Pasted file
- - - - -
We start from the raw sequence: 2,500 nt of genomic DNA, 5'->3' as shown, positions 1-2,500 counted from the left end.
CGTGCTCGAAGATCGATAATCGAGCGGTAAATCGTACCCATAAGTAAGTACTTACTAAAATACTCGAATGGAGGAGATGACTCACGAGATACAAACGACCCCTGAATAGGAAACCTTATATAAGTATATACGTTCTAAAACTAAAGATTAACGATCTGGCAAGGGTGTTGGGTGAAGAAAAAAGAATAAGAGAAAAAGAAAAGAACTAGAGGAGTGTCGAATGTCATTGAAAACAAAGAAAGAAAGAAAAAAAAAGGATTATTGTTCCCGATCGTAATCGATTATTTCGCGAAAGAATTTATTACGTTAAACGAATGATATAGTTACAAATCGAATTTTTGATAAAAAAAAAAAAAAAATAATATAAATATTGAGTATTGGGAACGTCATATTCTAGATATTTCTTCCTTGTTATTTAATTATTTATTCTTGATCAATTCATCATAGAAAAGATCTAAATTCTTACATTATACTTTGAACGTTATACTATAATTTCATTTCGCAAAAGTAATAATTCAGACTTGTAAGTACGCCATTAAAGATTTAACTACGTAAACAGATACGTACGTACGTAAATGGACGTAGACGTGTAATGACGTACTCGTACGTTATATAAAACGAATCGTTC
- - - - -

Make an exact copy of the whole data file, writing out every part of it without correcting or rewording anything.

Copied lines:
We start from the raw sequence: 2,500 nt of genomic DNA, 5'->3' as shown, positions 1-2,500 counted from the left end.
CGTGCTCGAAGATCGATAATCGAGCGGTAAATCGTACCCATAAGTAAGTACTTACTAAAATACTCGAATGGAGGAGATGACTCACGAGATACAAACGACCCCTGAATAGGAAACCTTATATAAGTATATACGTTCTAAAACTAAAGATTAACGATCTGGCAAGGGTGTTGGGTGAAGAAAAAAGAATAAGAGAAAAAGAAAAGAACTAGAGGAGTGTCGAATGTCATTGAAAACAAAGAAAGAAAGAAAAAAAAAGGATTATTGTTCCCGATCGTAATCGATTATTTCGCGAAAGAATTTATTACGTTAAACGAATGATATAGTTACAAATCGAATTTTTGATAAAAAAAAAAAAAAAATAATATAAATATTGAGTATTGGGAACGTCATATTCTAGATATTTCTTCCTTGTTATTTAATTATTTATTCTTGATCAATTCATCATAGAAAAGATCTAAATTCTTACATTATACTTTGAACGTTATACTATAATTTCATTTCGCAAAAGTAATAATTCAGACTTGTAAGTACGCCATTAAAGATTTAACTACGTAAACAGATACGTACGTACGTAAATGGACGTAGACGTGTAATGACGTACTCGTACGTTATATAAAACGAATCGTTC